In Paulo Choelho's The Alchemist, why did the alchemist leave Santiago alone at the end to complete his journey?

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With regard to Paulo Choelho's novel, The Alchemist, my first reaction is that at the end, Santiago must go on in order to fulfill his Personal Legend—as as it is his—and he must do it alone: it is his journey of self-discovery.

Santiago has realized the connection he has to God, and the powerful miracles he can perform because he is one with God. However, he must travel to the Pyramids, which has been his goal all along, because of his dreams.

However, when he arrives, he is attacked and beaten by men who believe he has treasure. When they realize he has nothing, they prepare to depart, but one of his attackers turns to him and he speaks of a recurring dream he had had about going to Spain to find treasure in a churchyard with a large tree...but what a foolish thing that would be—to travel so far over a dream! What irony!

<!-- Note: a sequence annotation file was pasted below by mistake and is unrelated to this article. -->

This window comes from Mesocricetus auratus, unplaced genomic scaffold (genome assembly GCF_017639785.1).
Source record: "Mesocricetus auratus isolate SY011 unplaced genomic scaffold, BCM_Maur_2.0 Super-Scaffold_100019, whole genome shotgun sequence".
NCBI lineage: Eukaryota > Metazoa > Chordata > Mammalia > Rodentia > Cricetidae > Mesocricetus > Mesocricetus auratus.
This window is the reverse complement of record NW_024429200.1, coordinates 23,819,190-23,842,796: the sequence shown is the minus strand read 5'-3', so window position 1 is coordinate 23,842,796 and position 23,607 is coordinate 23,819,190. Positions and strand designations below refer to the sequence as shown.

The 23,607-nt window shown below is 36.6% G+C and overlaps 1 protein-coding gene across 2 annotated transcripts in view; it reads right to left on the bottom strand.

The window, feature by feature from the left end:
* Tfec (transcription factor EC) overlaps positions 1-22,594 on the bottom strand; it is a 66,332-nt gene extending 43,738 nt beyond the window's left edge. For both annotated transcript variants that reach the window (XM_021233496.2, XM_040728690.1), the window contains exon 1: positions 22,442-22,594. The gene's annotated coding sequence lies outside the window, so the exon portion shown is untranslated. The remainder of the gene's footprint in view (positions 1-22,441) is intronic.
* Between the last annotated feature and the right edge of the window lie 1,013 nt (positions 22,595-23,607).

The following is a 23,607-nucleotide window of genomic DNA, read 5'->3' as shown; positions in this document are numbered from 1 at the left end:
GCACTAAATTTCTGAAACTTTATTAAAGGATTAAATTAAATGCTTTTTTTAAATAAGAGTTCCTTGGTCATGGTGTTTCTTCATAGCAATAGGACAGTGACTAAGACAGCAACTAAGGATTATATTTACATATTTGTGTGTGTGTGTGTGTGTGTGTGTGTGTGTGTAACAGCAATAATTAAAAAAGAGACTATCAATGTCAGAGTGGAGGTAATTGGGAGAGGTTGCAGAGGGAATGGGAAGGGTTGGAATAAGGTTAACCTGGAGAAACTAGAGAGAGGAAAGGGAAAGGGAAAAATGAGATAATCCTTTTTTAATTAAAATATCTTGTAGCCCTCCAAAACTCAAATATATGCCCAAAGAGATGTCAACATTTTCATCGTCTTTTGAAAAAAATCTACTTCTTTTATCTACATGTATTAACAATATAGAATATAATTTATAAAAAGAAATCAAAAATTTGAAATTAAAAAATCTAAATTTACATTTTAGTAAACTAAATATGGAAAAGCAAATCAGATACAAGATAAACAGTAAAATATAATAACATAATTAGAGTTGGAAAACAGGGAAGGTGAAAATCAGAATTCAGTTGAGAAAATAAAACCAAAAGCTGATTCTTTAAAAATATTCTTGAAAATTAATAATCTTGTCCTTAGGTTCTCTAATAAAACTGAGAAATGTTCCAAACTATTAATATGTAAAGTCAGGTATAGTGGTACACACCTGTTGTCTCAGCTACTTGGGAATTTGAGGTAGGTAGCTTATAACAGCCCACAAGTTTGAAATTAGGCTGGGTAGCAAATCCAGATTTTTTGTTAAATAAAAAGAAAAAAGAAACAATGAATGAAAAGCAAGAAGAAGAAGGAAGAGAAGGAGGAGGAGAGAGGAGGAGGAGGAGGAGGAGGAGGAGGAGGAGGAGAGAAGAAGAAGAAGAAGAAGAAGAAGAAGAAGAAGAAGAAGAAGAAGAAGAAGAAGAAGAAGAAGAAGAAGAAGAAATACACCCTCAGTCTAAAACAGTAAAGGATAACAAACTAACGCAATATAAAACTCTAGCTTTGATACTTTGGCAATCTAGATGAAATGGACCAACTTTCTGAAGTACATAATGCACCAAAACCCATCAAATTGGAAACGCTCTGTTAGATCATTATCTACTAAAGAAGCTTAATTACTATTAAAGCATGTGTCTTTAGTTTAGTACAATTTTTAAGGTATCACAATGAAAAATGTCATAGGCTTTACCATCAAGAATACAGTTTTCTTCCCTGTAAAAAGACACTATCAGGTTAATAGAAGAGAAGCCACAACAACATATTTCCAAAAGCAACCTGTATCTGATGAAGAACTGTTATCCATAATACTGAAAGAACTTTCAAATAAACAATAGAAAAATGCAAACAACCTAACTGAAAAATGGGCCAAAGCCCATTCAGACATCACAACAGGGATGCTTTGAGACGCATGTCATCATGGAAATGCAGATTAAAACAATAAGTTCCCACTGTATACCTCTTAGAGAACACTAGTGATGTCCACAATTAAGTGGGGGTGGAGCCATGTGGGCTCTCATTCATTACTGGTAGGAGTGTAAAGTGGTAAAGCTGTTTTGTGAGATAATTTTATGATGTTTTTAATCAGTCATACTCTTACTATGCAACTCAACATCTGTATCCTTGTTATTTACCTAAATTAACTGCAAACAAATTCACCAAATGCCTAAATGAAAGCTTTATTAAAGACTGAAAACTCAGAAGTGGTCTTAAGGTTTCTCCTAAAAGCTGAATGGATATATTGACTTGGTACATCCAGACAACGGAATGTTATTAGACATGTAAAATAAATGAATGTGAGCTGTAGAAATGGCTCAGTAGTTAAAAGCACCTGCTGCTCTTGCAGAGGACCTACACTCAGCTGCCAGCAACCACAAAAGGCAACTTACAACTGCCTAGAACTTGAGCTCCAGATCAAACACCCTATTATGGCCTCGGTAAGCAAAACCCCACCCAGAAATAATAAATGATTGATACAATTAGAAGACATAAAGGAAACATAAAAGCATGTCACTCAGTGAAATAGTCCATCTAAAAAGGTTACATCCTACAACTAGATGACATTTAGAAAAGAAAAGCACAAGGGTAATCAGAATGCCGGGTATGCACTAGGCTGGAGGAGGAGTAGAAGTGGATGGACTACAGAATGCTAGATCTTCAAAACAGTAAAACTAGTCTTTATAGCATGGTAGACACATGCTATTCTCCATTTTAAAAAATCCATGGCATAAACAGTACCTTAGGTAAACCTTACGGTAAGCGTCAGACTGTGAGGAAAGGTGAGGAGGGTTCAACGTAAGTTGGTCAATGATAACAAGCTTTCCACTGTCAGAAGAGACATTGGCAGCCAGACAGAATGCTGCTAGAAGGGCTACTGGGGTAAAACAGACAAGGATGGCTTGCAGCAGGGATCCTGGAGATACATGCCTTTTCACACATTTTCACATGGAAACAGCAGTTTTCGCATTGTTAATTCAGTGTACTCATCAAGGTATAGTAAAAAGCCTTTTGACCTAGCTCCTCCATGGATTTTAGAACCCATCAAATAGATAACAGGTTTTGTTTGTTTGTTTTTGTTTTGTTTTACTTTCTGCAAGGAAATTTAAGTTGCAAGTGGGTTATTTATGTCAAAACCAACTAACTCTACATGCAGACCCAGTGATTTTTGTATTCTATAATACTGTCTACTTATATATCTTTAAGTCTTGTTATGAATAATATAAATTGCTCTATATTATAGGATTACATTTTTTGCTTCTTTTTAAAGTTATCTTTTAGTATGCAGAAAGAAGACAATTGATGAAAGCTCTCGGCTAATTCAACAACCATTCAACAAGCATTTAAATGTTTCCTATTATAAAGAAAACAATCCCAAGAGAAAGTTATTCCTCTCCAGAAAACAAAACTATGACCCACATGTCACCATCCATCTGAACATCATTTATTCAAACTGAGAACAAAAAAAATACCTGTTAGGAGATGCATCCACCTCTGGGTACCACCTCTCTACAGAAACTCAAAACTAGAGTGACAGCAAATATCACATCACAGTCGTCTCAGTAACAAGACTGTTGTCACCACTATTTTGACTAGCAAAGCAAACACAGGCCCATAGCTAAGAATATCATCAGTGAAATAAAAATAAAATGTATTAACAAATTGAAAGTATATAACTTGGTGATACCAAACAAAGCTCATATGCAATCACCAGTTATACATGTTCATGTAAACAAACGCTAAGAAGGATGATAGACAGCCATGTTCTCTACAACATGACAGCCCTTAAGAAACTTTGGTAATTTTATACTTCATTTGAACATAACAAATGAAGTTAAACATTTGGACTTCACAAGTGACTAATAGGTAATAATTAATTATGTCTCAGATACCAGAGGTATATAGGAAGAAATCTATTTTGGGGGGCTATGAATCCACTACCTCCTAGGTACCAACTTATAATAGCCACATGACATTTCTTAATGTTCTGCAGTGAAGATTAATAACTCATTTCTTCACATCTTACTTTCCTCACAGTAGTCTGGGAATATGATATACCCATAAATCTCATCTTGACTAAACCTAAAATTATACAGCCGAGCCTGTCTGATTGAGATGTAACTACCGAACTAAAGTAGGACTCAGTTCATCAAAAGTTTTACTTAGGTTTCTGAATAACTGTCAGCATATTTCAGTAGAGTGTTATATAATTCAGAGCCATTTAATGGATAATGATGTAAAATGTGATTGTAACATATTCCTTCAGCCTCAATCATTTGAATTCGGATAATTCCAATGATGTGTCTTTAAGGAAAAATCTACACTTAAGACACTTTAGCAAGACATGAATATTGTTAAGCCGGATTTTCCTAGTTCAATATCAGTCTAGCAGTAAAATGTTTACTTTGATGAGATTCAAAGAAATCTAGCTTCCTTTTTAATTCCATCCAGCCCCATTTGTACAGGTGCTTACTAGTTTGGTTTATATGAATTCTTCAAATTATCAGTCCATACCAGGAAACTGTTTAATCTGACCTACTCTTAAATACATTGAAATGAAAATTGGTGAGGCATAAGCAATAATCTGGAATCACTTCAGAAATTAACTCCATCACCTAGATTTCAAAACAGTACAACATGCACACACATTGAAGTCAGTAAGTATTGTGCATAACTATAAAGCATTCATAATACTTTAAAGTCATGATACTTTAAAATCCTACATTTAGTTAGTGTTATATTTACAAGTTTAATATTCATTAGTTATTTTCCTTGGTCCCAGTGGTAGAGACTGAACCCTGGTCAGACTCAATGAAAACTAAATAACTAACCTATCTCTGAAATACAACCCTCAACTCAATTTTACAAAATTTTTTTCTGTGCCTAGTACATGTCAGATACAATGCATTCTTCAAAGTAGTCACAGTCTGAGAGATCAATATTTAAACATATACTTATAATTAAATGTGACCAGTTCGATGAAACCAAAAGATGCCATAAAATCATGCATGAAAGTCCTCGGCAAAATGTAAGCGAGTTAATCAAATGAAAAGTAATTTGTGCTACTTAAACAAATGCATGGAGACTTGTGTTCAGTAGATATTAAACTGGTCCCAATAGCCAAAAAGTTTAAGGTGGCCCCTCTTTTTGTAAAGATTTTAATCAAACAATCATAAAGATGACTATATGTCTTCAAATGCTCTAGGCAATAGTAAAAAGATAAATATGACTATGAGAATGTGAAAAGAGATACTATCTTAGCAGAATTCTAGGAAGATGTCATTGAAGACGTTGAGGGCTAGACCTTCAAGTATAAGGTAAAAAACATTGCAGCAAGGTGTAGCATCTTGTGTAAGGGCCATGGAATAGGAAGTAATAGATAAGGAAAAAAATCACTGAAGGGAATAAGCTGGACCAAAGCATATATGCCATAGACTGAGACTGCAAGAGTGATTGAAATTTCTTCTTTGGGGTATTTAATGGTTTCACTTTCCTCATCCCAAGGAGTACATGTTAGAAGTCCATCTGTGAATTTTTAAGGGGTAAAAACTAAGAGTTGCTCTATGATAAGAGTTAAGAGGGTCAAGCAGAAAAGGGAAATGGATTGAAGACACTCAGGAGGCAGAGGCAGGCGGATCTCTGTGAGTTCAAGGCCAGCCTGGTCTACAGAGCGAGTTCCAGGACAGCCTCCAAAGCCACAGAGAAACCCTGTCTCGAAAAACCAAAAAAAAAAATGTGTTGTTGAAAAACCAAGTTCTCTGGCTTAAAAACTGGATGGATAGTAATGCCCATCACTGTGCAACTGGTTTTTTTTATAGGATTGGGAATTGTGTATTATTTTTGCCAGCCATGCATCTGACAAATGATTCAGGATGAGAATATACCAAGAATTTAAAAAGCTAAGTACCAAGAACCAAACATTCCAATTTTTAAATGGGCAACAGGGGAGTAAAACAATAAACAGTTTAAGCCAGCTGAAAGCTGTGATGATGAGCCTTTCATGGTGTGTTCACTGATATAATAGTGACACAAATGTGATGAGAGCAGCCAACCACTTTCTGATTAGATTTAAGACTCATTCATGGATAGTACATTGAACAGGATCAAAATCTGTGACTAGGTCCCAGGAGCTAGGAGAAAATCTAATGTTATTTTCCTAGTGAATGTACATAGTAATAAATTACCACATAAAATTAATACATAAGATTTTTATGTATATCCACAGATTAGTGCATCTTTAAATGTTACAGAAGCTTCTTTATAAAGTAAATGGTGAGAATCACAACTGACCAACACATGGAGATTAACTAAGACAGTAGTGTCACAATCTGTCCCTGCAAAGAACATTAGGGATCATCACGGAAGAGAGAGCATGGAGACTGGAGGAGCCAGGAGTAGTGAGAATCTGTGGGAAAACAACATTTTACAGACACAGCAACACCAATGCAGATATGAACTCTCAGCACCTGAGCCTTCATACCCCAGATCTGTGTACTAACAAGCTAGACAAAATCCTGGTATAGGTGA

The boy is elated: he had done such a foolish thing...traveling to the Pyramids, and in doing so, the world opened up to him because he took the time to listen, learn, and pay attention to omens, as God was speaking to him.

The last pieces fall into place:

The boy stood up shakily, and looked once more at the Pyramids. They seemed to laugh at him, and he laughed back, his heart bursting with joy.

Because now he know where his treasure was.

Had he not followed the the path before him all along, he would not have realized that to fulfill his Personal Legend, he has to return home to Spain where it all began.

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